Table 3

Chemical properties of IMME and Indian mango seed oil


Acid value, mg KOH/g oil

Peroxide value, mg/g oil

Iodine value, mg/100 g oil

Saponification value, mg KOH/g oil

Fatty acid composition
















Indian mango seed oil










Peroxide value is a measure of oxidative rancidity and oxidative degradation, i.e., oxidation stability of oils. Peroxide value is related to the long-term stability of the oil phase (Abdelazim et al. 2013). The IMME molecules are less sensitive to oxidation due to low peroxide value (Anwar et al. 2007). Although the oil stability test has not been performed in this study, Yadav et al. (2017) stated that mango methyl esters have better shelf life than many other oils. To the best of authors’ knowledge, there is no standard set by any organization on the peroxide value for oils employed in O/W muds. However, Dunn (2005) reported that an increase in the peroxide value leads to a reduction in the ignition time of the oil. Hence, the lower value of peroxide is desired to reduce the likelihood of explosion or ignition during drilling operations due to lower ignition time. This renders a peroxide value for IMME of 2.8 mg/g oil more acceptable compared with Indian mango seed oil. It is worth noting that Ahmad et al. (2007) reported a peroxide value of < 10 mg/g, which can be used as a guideline for fresh oil that can be safely used in such an igniting environment.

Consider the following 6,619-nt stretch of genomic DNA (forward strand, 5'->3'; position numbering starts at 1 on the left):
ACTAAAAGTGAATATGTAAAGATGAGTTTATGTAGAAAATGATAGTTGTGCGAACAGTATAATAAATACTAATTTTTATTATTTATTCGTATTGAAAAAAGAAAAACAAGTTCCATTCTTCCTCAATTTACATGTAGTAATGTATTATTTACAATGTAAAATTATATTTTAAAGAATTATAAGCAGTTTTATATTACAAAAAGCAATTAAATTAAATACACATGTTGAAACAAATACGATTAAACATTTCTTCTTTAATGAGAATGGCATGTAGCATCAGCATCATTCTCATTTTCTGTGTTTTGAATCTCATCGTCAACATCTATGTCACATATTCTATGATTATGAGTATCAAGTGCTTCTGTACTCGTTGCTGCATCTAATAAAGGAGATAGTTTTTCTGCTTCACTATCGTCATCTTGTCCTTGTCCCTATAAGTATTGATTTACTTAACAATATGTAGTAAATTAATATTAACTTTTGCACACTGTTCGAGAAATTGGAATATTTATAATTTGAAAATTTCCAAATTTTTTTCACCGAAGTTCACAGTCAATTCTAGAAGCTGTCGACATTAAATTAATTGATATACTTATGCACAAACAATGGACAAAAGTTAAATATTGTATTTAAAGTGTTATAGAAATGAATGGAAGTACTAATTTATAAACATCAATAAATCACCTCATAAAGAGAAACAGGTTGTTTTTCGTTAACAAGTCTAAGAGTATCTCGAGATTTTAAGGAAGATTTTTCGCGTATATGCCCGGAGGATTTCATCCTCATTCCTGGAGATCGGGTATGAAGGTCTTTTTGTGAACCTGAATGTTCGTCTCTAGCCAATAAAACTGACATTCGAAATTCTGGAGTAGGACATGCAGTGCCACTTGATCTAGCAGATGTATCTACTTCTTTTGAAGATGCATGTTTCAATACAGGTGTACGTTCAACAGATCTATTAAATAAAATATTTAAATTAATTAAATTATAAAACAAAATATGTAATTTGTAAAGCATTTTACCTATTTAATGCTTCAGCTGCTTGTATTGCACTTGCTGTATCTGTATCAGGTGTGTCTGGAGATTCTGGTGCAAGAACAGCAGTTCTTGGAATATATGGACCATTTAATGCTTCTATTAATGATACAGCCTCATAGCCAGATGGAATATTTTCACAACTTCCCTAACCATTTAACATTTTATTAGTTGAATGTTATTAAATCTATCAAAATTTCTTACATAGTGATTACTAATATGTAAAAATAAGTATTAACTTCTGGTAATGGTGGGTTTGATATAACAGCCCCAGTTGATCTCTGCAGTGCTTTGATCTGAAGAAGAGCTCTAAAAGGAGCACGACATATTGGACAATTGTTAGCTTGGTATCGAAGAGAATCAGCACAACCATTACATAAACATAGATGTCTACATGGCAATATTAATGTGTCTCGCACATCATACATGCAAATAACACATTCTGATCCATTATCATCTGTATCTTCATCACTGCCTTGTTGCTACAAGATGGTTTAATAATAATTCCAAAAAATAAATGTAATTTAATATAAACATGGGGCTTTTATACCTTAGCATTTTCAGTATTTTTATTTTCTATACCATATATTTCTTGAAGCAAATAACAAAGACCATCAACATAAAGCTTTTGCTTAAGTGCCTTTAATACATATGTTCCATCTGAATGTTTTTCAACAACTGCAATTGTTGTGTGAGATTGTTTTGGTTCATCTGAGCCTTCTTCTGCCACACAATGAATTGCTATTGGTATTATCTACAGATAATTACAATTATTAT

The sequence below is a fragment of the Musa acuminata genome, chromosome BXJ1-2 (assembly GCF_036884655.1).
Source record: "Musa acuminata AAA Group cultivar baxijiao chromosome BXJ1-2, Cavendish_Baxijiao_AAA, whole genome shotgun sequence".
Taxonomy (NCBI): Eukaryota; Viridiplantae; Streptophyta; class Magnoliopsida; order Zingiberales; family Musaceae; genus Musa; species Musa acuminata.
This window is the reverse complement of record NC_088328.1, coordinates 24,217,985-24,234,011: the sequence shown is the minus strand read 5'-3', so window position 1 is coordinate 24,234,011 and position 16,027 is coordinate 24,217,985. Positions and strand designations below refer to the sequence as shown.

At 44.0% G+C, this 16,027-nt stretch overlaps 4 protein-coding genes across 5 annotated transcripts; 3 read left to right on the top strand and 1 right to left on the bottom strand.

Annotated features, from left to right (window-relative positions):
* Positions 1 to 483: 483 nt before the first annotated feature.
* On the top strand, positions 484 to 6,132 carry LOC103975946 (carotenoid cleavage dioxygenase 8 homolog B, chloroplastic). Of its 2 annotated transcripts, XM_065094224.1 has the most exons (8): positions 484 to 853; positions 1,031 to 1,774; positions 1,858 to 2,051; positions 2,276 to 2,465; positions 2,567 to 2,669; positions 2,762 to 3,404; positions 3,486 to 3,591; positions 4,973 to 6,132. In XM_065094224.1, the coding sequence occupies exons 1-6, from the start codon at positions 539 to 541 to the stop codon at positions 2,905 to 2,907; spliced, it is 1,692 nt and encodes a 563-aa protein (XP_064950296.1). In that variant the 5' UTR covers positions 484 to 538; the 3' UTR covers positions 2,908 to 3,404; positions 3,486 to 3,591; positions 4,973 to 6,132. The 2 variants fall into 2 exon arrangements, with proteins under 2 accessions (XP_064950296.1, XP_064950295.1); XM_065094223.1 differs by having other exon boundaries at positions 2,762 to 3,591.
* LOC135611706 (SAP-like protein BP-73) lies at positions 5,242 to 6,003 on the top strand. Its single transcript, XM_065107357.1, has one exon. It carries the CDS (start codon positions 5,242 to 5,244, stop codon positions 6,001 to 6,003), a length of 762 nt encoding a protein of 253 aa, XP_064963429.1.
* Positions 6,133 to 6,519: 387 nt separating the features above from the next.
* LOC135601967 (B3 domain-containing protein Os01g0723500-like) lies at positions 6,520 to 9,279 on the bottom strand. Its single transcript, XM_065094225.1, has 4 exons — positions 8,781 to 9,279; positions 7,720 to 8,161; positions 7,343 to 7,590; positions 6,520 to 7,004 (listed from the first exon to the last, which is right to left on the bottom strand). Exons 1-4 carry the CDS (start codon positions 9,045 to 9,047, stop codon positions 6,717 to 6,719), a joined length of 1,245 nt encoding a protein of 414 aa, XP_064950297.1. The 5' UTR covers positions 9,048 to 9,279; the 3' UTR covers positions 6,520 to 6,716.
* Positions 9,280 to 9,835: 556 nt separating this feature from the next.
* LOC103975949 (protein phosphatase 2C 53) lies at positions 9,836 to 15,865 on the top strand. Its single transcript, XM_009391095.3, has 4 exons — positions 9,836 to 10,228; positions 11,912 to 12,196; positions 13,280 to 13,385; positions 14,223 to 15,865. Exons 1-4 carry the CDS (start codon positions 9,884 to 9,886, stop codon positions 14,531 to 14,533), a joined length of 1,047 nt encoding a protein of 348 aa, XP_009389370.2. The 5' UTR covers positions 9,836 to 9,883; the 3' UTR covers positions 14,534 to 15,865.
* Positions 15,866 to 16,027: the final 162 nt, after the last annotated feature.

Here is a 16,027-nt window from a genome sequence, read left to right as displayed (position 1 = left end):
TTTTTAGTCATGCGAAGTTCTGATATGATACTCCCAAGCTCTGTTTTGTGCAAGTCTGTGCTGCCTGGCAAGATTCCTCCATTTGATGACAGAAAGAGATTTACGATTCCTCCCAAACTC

The iodine value is used to determine the unsaturated C=C bonds of the oil and assess the stability of the oil for industrial applications. From Table 3, the iodine value for IMME is 40 and falls within the ASTM standard for vegetable oils used to formulate O/W muds (Michael et al. 2009). Accordingly, Indian mango seed oil is not be suited as an oil phase for O/W muds and may not be stable toward oxidation (ASTM Standard Manual 2003). Higher iodine values may lead to oil thickening and gum formation, which directly impact the rheology of the drilling fluids (Mehulkumar et al. 2015).

Lastly, the saponification value for IMME (192.5 mg KOH/g oil) suggests a very high content of low molecular weight organic molecules.

The chemical composition of IMME fatty acids collected from gas chromatography (GC) indicates that they are primarily composed of steric and oleic acids and to a lesser extent palmitic, linoleic and linolenic acids. Similar composition is recorded for Indian mango seed oil, as shown in Table 3 (Sayyed et al. 2017). The high content of saturated fatty acids, e.g., stearic acid, is a good sign of chemical stability, whereas unsaturated fatty acids contribute reactive double bonds.